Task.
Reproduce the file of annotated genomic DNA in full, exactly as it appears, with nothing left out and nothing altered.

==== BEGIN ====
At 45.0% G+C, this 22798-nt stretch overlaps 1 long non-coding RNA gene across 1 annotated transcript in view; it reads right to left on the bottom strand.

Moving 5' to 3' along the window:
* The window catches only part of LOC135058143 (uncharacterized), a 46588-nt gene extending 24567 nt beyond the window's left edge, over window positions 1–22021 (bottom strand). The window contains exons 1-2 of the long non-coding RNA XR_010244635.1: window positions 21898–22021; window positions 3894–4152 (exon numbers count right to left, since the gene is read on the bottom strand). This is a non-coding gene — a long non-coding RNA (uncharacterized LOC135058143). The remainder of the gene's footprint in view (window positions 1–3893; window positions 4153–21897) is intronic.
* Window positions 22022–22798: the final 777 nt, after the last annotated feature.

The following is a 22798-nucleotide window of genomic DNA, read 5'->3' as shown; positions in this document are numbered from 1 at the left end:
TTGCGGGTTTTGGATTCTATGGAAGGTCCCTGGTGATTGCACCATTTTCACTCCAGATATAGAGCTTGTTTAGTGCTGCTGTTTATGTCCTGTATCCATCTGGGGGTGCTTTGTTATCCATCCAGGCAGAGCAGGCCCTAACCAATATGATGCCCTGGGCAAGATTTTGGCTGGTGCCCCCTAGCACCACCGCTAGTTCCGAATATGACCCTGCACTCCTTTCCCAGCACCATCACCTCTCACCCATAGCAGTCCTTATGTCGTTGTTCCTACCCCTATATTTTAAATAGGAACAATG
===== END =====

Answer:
At 45.0% G+C, this 22798-nt stretch overlaps 1 long non-coding RNA gene across 1 annotated transcript in view; it reads right to left on the bottom strand.

Moving 5' to 3' along the window:
* The window catches only part of LOC135058143 (uncharacterized), a 46588-nt gene extending 24567 nt beyond the window's left edge, over window positions 1–22021 (bottom strand). The window contains exons 1-2 of the long non-coding RNA XR_010244635.1: window positions 21898–22021; window positions 3894–4152 (exon numbers count right to left, since the gene is read on the bottom strand). This is a non-coding gene — a long non-coding RNA (uncharacterized LOC135058143). The remainder of the gene's footprint in view (window positions 1–3893; window positions 4153–21897) is intronic.
* Window positions 22022–22798: the final 777 nt, after the last annotated feature.

The following is a 22798-nucleotide window of genomic DNA, read 5'->3' as shown; positions in this document are numbered from 1 at the left end:
TTGCGGGTTTTGGATTCTATGGAAGGTCCCTGGTGATTGCACCATTTTCACTCCAGATATAGAGCTTGTTTAGTGCTGCTGTTTATGTCCTGTATCCATCTGGGGGTGCTTTGTTATCCATCCAGGCAGAGCAGGCCCTAACCAATATGATGCCCTGGGCAAGATTTTGGCTGGTGCCCCCTAGCACCACCGCTAGTTCCGAATATGACCCTGCACTCCTTTCCCAGCACCATCACCTCTCACCCATAGCAGTCCTTATGTCGTTGTTCCTACCCCTATATTTTAAATAGGAACAATG